The Impact of Bryophyllum on Preterm Delivery
|ClinicalTrials.gov Identifier: NCT00163579|
Recruitment Status : Unknown
Verified September 2005 by Basel Women’s University Hospital.
Recruitment status was: Recruiting
First Posted : September 14, 2005
Last Update Posted : April 16, 2009
|Condition or disease||Intervention/treatment||Phase|
|Preterm Delivery Preterm Contractions Cervical Shortening||Drug: Bryophyllum||Phase 4|
Preterm delivery (delivery before 37 +0 weeks of gestation) is still the leading cause of perinatal mortality and morbidity in the western countries. Due to this fact it is only possible to achieve the mortality rate of 5‰, aspired by WHO, by an effective decrease of the current preterm delivery rate.
An exact ascertainment of the etiology of preterm delivery is hardly possible, because multiple, partly overlapping or multifactorial etiologies exist. Various pathologies (e.g. of the placenta, fetus uterus or endocrine dysfunctions) may lead to preterm deliveries or preterm contractions.
Traditional diagnostic tools for preterm contractions/preterm deliveries has consisted of clinical examinations (digital palpation of the cervix) and the recording of the contractions by the tocogram. Both methods have a low sensitivity and predictive values. Furthermore the clinical examination has a high interobserver variability of 29%.
With the introduction of transvaginal sonographic measurements, the sensitivity for preterm deliveries could substantially be elevated.
Despite intensive efforts in the field of preventive care, screening and therapeutic interventions (e.g. the use of tocolytics), the incidence of preterm deliveries has remained stable for over two decades.
For inhibiting labor, beta-mimetics has been utilised for over 20 years. Beta mimetics are currently able to prevent preterm labor in average for approximately 48 hours. Other medicaments with tocolytic properties include calcium antagonists, prostaglandin inhibitors and currently, antagonists of the oxytocic receptor.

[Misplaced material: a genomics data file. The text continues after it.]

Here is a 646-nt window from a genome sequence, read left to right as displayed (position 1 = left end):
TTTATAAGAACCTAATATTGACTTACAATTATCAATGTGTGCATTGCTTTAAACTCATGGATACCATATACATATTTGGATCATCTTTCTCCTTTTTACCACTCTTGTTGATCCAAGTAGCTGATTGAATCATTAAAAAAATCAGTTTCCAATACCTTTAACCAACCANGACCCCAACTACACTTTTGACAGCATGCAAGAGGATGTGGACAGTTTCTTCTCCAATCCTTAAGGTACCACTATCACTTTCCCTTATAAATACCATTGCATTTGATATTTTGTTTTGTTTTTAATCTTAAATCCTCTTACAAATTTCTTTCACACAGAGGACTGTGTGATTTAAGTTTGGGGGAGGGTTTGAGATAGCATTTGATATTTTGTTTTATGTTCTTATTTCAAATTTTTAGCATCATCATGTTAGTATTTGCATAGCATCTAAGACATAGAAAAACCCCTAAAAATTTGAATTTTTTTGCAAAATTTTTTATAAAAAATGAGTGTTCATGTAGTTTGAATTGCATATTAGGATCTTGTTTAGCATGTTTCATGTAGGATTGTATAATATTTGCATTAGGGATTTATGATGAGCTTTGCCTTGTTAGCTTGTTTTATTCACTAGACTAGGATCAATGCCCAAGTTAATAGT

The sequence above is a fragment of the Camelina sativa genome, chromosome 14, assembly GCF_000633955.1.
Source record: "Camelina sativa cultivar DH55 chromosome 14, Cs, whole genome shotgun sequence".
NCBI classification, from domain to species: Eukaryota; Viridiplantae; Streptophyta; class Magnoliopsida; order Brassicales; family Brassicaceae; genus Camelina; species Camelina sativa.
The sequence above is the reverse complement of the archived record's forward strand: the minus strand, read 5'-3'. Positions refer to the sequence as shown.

However, conventional labor inhibitors show considerable side effects, such as cardiovascular effects (e.g.tachycardia) or tremor in case of beta mimetics.
Due to the stagnant long-term results of the conventional labor inhibitors, we are looking for alternative medicaments, especially with a lower side effect profile.
The phytopharmacon Bryophyllum, which is produced from the leaves of Bryophyllum pinnatum, is available as a 5% aqueous tincture, 33% dilution or 50% trituration.
Bryophyllum has been used since 1970 for tocolysis, either orally or intravenously. However, because of its predominant use in anthroposophical clinics, clinical trials for its evaluation has been rarely performed. Currently, in vitro studies endorsed the inhibition of myometrial contractibility. In contrast to conventional labor inhibitors, side effects has been only occasionally observed in case of Bryophyllum (e.g. skin irritation).
To evaluate the tocolytic effects of orally applicated Bryophyllum versus Placebo in case of patients with preterm contractions, twin pregnancies and patients with a risk for preterm delivery, due to previous preterm contractions/preterm deliveries.
Bryophyllum or Placebo will be given prophylactic or, parallel with conventional labor inhibitors in case of preterm contractions.
|Study Type :||Interventional (Clinical Trial)|
|Estimated Enrollment :||180 participants|
|Intervention Model:||Parallel Assignment|
|Official Title:||The Impact of the Prophylactic or Therapeutic Application of Bryophyllum on Preterm Delivery - a Prospective Study|
|Study Start Date :||July 2004|
|Estimated Study Completion Date :||March 2007|
- Extension of pregnancy
- Rate of preterm deliveries, rate of side effects, days of hospitalisation, rate of lung maturation.
Please refer to this study by its ClinicalTrials.gov identifier (NCT number): NCT00163579
|Contact: Olav Lapaire, MDemail@example.com|
|Contact: Irène Hoesli, MD||0041 61 265 90 firstname.lastname@example.org|
|Obstetrical Unit, Women's University Hospital Basel||Recruiting|
|Basel, Switzerland, 4031|
|Contact: Irène Hoesli, MD 0041 61 265 90 17 email@example.com|
|Contact: Wolfgang Holzgreve, Professor 0041 61 265 90 99 firstname.lastname@example.org|
|Principal Investigator: Irène Hoesli, MD|
|Principal Investigator:||Irène Hoesli, MD||Women's University Hospital, Basel, Switzerland|